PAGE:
1. Think about how you’d like to be addressed, and use that much respect in your tone with your child.
2. Ask instead of command. “Let’s take a look at your time on the computer and decide together on a reasonable amount for each day.”
3. Use inquiry when talking about life interests. Hold your own anxiety back regarding your child’s future, and just interview him or her on what’s wonderful about their music, art, writing, sports, math … any interest they show. You are much better off supporting what comes from the child naturally, rather than trying to assign a future to him or her.
4. Remember that your child is developing, not fully formed. They make mistakes, and that’s how they learn. Allow for child development while you create your expectations. If you need some guidance on this for teens, click here.
5. For household tasks, express your heartfelt appreciation every time you see helpful behavior around the home. “When you take your dishes to the dishwasher, I feel very appreciative because it shows me that you care that we live in a healthy home.” “When you straighten your room, I love seeing how you arrange everything. You made it so pleasant in here.” “When you sweep without being asked, I feel so relaxed because it’s one less thing for me to do, and you do a very nice job.”
For help with this or any other parenting issue, click here.
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Getting Kids to Comply
Tina Feigal Copyright © 2015
Here are five tips for helping them to comply, but without having to nag:
1. Assume kids want to do anything BUT what you’re asking. This is how they’re wired, to be focused on their own agenda, and not on yours. Once you realize this is normal, you won’t feel so frustrated when they’re only interested in their own things. This is more a brain wiring issue than “being self-centered.” It’s normal for them to be this way.
2. Talk to them with respect. Don’t shout your commands from another room. Take the time to go to them and make physical contact if they can tolerate it. A touch on the shoulder or back, just to be sure you’re connecting, is very useful in getting a child’s attention. This will save a lot of time as you lead them to the task. Also, touch is very affirming, which is powerful in helping children get out of themselves in order to relate to others’ needs.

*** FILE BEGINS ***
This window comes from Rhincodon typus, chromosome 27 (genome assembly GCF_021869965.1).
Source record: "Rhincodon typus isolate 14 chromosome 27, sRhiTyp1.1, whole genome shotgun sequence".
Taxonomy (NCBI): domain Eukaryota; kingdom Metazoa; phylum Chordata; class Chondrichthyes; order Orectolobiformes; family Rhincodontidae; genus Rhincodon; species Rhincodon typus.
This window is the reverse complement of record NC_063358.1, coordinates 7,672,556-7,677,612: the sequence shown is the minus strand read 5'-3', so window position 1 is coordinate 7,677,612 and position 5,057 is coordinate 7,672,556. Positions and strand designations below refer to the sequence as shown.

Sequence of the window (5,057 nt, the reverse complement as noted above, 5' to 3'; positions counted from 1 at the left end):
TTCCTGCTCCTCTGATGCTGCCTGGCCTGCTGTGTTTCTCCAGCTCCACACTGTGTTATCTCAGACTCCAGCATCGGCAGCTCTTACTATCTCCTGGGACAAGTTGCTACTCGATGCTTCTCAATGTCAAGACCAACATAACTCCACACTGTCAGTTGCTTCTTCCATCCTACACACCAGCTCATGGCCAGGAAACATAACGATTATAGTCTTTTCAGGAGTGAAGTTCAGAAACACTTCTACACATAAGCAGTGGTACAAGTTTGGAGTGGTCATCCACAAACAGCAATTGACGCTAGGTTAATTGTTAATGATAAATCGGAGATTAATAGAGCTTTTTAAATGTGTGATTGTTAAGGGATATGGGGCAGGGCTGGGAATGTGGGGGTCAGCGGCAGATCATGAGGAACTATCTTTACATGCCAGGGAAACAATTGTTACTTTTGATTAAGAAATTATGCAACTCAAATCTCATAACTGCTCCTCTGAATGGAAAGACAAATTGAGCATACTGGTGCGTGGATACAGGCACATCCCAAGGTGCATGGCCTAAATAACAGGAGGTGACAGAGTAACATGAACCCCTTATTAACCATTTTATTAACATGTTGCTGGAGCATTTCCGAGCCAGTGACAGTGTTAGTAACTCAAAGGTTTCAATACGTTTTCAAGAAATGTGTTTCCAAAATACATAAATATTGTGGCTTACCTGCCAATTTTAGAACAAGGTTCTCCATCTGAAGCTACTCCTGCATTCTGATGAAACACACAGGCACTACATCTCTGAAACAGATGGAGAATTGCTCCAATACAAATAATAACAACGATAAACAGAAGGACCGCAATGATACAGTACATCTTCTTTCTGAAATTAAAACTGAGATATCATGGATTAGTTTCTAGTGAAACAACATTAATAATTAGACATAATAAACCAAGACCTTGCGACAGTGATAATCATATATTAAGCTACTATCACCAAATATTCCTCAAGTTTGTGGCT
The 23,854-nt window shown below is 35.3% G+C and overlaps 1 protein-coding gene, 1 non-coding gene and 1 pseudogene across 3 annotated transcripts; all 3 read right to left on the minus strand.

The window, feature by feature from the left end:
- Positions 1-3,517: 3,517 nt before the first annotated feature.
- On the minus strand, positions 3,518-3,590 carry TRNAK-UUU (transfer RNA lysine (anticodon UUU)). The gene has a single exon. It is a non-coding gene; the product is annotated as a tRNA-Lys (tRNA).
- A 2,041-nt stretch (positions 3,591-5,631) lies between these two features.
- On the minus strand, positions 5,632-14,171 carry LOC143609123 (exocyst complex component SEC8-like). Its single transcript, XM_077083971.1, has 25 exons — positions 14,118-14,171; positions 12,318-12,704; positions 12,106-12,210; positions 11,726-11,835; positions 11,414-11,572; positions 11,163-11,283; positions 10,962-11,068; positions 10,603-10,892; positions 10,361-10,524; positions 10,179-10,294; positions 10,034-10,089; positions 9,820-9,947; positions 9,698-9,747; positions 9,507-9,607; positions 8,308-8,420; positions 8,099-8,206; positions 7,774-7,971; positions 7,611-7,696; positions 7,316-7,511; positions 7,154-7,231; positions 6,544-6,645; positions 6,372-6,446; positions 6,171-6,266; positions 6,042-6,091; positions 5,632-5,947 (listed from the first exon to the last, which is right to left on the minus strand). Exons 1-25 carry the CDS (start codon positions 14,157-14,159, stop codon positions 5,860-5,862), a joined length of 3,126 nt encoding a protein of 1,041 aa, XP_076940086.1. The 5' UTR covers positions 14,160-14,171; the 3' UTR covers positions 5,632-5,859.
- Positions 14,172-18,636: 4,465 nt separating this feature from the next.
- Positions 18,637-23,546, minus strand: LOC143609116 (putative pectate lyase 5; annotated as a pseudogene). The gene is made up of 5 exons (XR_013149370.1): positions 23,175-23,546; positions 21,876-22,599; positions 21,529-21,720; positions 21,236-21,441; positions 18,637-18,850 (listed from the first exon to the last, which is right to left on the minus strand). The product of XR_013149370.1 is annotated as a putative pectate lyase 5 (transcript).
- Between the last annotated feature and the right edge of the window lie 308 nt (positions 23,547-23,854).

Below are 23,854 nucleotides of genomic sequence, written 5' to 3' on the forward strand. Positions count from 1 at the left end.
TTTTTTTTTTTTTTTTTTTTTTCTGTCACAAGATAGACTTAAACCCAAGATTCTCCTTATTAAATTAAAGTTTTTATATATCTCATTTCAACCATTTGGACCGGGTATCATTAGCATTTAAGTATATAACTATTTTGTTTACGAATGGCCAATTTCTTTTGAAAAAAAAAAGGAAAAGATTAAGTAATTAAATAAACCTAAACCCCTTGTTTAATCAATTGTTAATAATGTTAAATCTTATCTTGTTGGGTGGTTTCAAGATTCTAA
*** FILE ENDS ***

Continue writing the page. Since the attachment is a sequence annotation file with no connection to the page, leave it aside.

3. Bring your children toward you by trusting them. Say, “I trust you to do your bedtime routine tonight. I’ll meet you in your room in 10 minutes with that book you picked out last night.”
4. Stay focused on them until the task is done. They have radar for your attention, so keep it honed for the period between when you ask and when the task is complete. Again, this saves so much time on the back end.
5. Give your heartfelt appreciation for effort and for completion. “When you respond to my request, I feel so respected and at peace, because you show me that you really are able to work together as a team. Thank you!” “When you finish what you’ve started, I feel quite impressed because you’re sticking with it until the very end, which is such a grown-up thing to do!”
Remember, giving your attention to the behaviors you want is the quickest way to grow those behaviors. It’s also a lot more rewarding for you, which will keep you “in the game.” Watch minutes get shaved off your normal routines, once cooperation is the norm!
If you would like help with this or any other parenting issue, visit www.parentingmojo.com/parent-coaching for info on how coaching works. Isn’t it time you had a peaceful life with your children?
Happy Valentine’s Day!
How Can You Get More Love Out of Your Child?
Copyright © Tina Feigal 2015
If it does, you may wonder how you help a child who can be very nice in front of others, but when it comes to being home with your family, is able to wreak havoc at any moment. Luckily, there are some great ways to handle this.
1. Have a heart-to-heart talk, just the two of you. Say, “Honey, it seems like I see such a great girl out in public. Your teachers just love you, you get along with your friends, and you’re so polite to their parents. And then you come home, and it’s all so rough. I hear demanding, yelling, stomping, crying and slamming. Can you tell me what’s going on? Maybe you don’t want to tell me right now, but if you do, I want to listen. If not, I’ll get back to you when you’ve had time to think about it. How about tomorrow at 5?” This gives your daughter time to reflect on what is going on. Maybe she doesn’t even know what her triggers are, but you’ve now respectfully opened the door to her figuring them out.